• /var/log/docker-events.log

  • /var/log/docker

  • /var/log/nginx/access.log

Go (Preconfigured docker)

  • /var/log/eb-activity.log

  • /var/log/nginx/error.log

  • /var/log/docker-events.log

  • /var/log/docker

  • /var/log/nginx/access.log

Python (Preconfigured docker)

  • /var/log/eb-activity.log

  • /var/log/nginx/error.log

  • /var/log/docker-events.log

  • /var/log/docker

  • /var/log/nginx/access.log

You can also enable CloudWatch logs using the eb logs --cloudwatch enable command.

Setting Up CloudWatch Logs Integration with Configuration Files

When you create or update an environment, you can use the sample configuration files in the following list to set up and configure integration with CloudWatch Logs. You can include the .zip file that contains following configuration files or the extracted configuration files in the .ebextensions directory at the top level of your application source bundle. Use the appropriate files for the web server for your container type. For more information about the web server used by each container type, see Elastic Beanstalk Supported Platforms.

Before you can configure integration with CloudWatch Logs using configuration files, you must set up IAM permissions to use with the CloudWatch Logs agent. You can attach the following custom policy to the instance profile that you assign to your environment:

{
  "Version": "2012-10-17",
  "Statement": [
    {
      "Effect": "Allow",
      "Action": [
        "logs:CreateLogGroup",
        "logs:CreateLogStream",
        "logs:GetLogEvents",
        "logs:PutLogEvents",
        "logs:DescribeLogGroups",
        "logs:DescribeLogStreams",
        "logs:PutRetentionPolicy"
      ],
      "Resource": [
        "arn:aws:logs:us-west-2:*:*"
      ]
    }
  ]
}

Replace the region in the above policy with the region in which you launch your environment.

Note

You cannot configure CloudWatch Logs integration with Elastic Beanstalk applications created in .NET containers.

You can download the configuration files at the following locations:

Each .zip file contains the following configuration files:

  • cwl-setup.config – This file installs the CloudWatch Logs agent on each Amazon EC2 instance in your environment and then configures the agent. This file also creates the general.conf file when Elastic Beanstalk launches the instance. You can use the cwl-setup.config file without any modifications.

    If you prefer, you can manually set up the CloudWatch Logs agent on a new instance as explained in either Quick Start: Install and Configure the CloudWatch Logs Agent on a New EC2 Instance (for new instances) or Quick Start: Install and Configure the CloudWatch Logs Agent on an Existing EC2 Instance (for existing instances) in the Amazon CloudWatch Developer Guide.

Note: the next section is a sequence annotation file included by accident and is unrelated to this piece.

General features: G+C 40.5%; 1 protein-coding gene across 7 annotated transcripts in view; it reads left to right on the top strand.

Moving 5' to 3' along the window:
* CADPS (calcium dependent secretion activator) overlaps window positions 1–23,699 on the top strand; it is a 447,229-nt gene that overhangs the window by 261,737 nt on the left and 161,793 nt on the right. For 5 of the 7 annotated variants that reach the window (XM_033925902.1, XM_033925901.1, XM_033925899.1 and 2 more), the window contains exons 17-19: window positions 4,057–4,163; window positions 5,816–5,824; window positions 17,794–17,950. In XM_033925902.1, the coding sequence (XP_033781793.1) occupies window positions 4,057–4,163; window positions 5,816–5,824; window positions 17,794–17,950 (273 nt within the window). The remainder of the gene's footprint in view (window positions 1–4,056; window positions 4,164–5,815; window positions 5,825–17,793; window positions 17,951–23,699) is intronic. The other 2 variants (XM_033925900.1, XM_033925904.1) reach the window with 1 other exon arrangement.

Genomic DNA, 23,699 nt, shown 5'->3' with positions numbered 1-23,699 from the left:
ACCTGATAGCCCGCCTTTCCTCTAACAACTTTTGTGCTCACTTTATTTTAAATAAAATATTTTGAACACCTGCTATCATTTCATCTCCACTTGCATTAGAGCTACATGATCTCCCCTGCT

• cwl-webrequest-metrics.config – This file specifies which logs the CloudWatch Logs agent monitors. The file also specifies the metric filters the CloudWatch Logs agent applies to each log that it monitors. Metric filters include filter patterns that map to the space-delimited entries in your log files. (If you have custom logs, update or replace the example filter patterns in this example configuration file as needed.)

    Metric filters also include metric transformations that specify what metric name and value to use when the CloudWatch Logs agent sends metric data points to the CloudWatch service. The CloudWatch Logs agent sends metric data points based on whether any entries in the web server access log file match the filter patterns.

    Finally, the configuration file also includes an alarm action to send a message to an Amazon Simple Notification Service topic, if you created one for your environment, when the alarm conditions specified in the cwl-setup.config file are met. For more information about filter patterns, see Filter and Pattern Syntax in the Amazon CloudWatch Developer Guide. For more information about Amazon SNS, go to the Amazon Simple Notification Service Developer Guide. For more information about managing alarms from the Elastic Beanstalk management console, see Manage Alarms.

    Note

    CloudWatch costs are applied to your AWS account for any alarms that you use.

  • eb-logs.config – This file sets up the CloudWatch Logs log files for the CloudWatch Logs agent. This configuration file also ensures that log files are copied to Amazon S3 as part of log rotation. You can use this file without any modifications.

Troubleshooting CloudWatch Logs Integration

If Elastic Beanstalk cannot launch your environment when you try to integrate Elastic Beanstalk with CloudWatch Logs, you can investigate the following common issues:

  • Your IAM role lacks the required IAM permissions.

  • You attempted to launch an environment in a region where CloudWatch Logs is not supported.

  • Access logs do not exist at the path specified in the cwl-webrequest-metrics.config file (/var/log/httpd/elasticbeanstalk-access_log).